across the hand that was choking him. The moment the bloody hand
released his throat, he slid over the edge of the wharf and immediately
vanished in the lake below.

The dull, splashing noise of the fall suddenly brought the victor to
his senses. But he felt absolutely indifferent about the fellow's
rising again and gaining the shore. He had no other feeling than one of
disgust at this wild struggle in such a wretched cause. And now, when
he found himself alone on the high wharf, a cold shudder passed over
him, as if he had just shaken off a mad dog and hurled him into the
water. He peered down into the lake and then tried to laugh; but
shuddered anew at his own voice, that sounded so strange to him. Then,
too, the squeaking, idiotic clarionet and the comfortably grunting
bass-viol kept sounding in his ears;--what a world, in which all this
could be huddled so close together! Then, leaning on the railing, over
which the blood from his hand was trickling, he raised himself up, and
was conscious now, for the first time, of a piercing pain in his
shoulder. But his legs still bore him. Away, only away! was all he
thought. The resolution he had previously formed, before the murderous
fellow came in his way, rose clearly before his mind again, to hasten
to Starnberg, from there back to the city, from the city to the ends of
the earth. Only away! without looking back--no matter what was left
behind him!

He took a few steps away from the wharf, in the direction of the road.
But he had not gone far when he lost consciousness, his knees gave way
beneath him, and he fell senseless on the rain-soaked earth.

A moment after the house-door was opened, and Schnetz stepped out into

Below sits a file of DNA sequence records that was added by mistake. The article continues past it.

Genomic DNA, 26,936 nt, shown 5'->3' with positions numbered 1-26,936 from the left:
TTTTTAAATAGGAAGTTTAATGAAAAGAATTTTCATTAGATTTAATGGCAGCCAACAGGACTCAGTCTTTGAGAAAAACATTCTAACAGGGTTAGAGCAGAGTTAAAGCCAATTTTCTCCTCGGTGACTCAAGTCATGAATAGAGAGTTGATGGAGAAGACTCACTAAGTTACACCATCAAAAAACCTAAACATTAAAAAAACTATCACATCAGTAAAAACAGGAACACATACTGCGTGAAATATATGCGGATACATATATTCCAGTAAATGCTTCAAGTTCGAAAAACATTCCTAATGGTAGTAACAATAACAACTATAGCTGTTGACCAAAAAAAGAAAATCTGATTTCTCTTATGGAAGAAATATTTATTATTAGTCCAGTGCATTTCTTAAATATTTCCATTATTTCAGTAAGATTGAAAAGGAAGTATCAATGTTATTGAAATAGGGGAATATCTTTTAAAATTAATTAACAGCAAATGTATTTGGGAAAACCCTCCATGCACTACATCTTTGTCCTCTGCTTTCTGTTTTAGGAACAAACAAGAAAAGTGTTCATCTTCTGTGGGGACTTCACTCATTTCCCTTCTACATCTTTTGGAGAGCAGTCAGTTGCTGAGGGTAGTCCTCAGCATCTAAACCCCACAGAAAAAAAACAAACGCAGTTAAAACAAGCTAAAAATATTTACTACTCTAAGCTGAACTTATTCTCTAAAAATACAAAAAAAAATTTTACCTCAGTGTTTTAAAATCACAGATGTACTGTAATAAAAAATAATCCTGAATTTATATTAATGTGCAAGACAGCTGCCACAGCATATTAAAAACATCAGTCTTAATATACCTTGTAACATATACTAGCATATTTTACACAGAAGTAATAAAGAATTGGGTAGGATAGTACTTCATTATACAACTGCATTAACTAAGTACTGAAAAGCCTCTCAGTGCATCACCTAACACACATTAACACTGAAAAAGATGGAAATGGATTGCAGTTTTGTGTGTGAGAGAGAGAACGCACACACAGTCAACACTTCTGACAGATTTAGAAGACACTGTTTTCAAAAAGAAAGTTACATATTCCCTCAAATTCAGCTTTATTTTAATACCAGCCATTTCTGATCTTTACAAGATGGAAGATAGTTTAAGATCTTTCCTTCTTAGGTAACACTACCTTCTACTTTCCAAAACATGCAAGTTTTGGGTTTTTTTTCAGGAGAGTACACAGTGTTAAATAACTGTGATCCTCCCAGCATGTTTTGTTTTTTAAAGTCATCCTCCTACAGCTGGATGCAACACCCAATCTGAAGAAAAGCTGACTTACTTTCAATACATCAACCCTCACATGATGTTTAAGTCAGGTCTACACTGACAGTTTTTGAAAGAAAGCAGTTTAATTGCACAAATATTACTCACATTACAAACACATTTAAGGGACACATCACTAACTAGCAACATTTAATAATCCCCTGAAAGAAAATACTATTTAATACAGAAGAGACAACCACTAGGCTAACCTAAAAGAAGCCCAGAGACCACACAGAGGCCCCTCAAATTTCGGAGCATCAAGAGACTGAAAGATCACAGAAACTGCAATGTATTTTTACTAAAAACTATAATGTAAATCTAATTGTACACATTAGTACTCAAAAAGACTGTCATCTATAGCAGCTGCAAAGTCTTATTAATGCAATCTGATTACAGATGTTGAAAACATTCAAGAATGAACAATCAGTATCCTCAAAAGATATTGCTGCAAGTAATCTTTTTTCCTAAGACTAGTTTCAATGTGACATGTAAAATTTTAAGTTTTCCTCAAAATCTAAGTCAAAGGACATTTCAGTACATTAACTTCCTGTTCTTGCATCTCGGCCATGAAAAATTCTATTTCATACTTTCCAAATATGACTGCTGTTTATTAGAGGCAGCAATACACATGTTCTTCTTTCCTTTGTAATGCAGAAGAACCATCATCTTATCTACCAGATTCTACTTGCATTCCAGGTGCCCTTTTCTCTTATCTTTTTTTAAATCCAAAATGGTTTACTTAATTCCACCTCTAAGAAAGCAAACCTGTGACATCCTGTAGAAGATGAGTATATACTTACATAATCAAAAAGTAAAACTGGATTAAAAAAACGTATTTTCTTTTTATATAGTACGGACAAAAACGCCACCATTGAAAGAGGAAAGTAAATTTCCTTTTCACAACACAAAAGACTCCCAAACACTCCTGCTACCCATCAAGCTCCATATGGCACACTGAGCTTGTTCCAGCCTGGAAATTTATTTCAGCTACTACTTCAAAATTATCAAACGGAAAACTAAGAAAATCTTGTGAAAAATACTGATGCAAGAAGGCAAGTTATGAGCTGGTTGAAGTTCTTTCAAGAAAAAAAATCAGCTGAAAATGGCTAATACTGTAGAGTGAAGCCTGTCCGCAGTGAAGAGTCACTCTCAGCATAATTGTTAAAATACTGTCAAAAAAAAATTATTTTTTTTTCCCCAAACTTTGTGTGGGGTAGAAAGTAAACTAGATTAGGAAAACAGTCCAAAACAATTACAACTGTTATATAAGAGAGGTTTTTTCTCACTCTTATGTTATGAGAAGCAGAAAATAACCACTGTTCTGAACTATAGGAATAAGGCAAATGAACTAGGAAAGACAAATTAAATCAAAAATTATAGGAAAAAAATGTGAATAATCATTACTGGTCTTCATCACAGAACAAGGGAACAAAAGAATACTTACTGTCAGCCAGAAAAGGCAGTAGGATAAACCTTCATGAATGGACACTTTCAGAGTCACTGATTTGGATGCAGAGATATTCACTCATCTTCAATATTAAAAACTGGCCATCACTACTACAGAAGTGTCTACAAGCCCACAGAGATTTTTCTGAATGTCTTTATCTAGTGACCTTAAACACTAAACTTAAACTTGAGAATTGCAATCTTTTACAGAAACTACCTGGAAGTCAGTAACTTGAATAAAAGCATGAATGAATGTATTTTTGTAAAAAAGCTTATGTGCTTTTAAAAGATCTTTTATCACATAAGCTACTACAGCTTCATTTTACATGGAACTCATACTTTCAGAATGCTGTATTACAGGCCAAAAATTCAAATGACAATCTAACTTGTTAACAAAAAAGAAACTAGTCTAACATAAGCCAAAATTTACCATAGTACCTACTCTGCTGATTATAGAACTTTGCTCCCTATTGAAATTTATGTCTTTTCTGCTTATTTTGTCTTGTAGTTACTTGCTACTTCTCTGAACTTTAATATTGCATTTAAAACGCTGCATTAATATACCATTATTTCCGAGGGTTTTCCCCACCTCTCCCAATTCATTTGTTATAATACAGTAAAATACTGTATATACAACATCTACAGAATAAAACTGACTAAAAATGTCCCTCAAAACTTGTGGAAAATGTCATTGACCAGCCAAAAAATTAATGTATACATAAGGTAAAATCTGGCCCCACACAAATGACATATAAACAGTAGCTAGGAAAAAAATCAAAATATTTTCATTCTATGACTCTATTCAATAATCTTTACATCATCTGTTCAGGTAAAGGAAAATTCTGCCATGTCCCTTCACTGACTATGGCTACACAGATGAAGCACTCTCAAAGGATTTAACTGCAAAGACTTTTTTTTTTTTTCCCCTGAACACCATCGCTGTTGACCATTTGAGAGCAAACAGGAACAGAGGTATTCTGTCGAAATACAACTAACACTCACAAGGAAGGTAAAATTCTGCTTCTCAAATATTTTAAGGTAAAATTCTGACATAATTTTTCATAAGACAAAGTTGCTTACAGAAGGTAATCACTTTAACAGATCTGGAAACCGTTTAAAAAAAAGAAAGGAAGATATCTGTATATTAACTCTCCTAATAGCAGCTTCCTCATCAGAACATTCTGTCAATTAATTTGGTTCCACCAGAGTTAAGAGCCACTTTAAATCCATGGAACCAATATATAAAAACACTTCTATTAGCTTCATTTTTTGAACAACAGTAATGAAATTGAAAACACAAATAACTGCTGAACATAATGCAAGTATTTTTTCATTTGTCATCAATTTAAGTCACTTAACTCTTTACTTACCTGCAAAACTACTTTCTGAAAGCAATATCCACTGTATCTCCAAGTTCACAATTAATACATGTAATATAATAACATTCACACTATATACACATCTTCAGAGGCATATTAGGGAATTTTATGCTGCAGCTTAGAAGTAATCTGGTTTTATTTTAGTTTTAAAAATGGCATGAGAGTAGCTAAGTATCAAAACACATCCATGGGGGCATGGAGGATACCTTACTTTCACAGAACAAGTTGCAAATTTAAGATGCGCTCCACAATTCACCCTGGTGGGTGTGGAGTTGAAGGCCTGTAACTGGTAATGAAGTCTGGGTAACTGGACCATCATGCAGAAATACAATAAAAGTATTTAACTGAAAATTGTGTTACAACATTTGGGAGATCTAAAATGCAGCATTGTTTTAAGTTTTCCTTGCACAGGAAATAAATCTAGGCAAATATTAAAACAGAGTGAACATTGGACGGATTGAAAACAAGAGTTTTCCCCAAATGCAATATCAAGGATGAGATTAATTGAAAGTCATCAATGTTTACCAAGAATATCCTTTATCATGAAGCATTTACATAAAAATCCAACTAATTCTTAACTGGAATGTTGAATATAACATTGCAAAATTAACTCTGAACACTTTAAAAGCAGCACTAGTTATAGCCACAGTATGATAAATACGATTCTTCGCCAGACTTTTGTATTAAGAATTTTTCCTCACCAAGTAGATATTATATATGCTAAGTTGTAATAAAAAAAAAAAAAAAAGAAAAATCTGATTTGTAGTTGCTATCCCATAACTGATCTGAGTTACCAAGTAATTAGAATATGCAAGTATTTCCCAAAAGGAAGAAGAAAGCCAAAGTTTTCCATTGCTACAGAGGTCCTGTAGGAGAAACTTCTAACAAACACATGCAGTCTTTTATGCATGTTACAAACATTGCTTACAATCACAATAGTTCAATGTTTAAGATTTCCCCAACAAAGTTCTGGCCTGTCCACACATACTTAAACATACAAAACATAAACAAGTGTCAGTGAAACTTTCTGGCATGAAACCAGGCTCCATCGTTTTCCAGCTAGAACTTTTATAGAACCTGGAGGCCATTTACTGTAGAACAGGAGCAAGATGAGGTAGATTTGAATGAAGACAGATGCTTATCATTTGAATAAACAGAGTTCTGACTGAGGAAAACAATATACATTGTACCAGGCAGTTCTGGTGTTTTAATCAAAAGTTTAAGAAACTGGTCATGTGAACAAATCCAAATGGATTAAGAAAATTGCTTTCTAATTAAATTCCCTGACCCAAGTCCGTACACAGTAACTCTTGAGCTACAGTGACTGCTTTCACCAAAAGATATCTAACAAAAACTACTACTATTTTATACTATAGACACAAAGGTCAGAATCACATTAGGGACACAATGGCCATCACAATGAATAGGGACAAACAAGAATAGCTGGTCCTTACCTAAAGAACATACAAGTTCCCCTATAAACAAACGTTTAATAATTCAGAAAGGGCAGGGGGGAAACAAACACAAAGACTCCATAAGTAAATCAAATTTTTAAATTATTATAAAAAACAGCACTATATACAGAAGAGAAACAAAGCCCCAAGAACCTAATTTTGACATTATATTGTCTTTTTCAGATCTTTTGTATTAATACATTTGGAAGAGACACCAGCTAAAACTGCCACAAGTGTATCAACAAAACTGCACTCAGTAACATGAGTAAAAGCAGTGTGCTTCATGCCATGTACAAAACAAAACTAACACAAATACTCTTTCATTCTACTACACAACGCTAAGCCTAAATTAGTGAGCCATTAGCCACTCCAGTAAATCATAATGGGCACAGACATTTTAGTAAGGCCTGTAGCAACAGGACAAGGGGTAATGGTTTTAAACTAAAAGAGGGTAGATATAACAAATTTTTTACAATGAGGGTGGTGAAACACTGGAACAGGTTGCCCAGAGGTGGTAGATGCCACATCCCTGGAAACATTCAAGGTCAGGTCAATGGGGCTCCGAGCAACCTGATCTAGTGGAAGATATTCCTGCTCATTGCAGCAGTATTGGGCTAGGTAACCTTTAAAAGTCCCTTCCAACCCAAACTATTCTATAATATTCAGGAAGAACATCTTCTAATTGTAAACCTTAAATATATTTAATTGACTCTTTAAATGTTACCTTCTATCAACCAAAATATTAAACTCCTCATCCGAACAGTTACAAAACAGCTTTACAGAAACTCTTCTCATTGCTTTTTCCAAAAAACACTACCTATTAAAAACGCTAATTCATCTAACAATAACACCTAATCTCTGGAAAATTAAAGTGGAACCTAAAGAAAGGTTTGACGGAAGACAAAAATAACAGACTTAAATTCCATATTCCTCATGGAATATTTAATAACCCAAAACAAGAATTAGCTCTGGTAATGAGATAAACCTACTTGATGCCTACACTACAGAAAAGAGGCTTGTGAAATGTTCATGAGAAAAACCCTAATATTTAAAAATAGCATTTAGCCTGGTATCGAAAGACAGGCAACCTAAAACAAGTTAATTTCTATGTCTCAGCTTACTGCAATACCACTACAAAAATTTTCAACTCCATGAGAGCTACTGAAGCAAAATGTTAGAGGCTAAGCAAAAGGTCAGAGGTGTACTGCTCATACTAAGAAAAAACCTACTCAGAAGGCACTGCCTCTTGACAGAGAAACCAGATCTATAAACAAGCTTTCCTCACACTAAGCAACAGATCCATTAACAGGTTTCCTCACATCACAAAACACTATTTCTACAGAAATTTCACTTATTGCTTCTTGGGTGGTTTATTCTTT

the open air, followed by Kohle, bearing a large umbrella. The old
countess had begged them to go out and see whether the return trip
might now be taken without danger. They themselves were anxious to
escape as soon as possible from the stifling, sultry tumult of the
wedding festival; while the others, who had caught the dancing fever,
did not appear to notice how the hours had slipped away.

Schnetz cast but a single glance at the heavens, and then said, with
the confidence of an old soldier who has reconnoitred a hostile region:
"It's all right. We may give the signal for breaking camp. But first we
must take a look at the boats. What's become of the baron? Did you
notice, Kohle, that during the whole trip he has been in a mood like
that of a cat in a thunder-storm, for all he pretended to be so quiet?
_Nom d'un nom!_ I wish--"

The word died on his lips. For just at that moment he caught sight of
him of whom he spoke, lying lifeless on the damp ground. He bent over
him in horror, and called him by his name. When no sound came in
answer, and only the pool of blood in which he lay gave sign of what
had happened, he quickly recovered his presence of mind and coolly
weighed the situation.

"There's no medical assistance to be had in this hole," he said; "we
must row him over to Fat Rossel's villa, and send at once for the
Starnberg doctor, who fortunately is said to be a skillful man. What
are you sniveling in that wretched fashion for, Kohle? He isn't going
to die on the spot. In Africa I've seen a man pull through far worse
cases than this. Pluck up your spirits, man, and before all things
don't make a noise. Not a soul must know of this until we are safely in
our boat. We must take Rossel's boat for us three alone, so that he can
lie at full length; how the others will get home is their own lookout.
The young gentlemen will undoubtedly know how to help themselves out of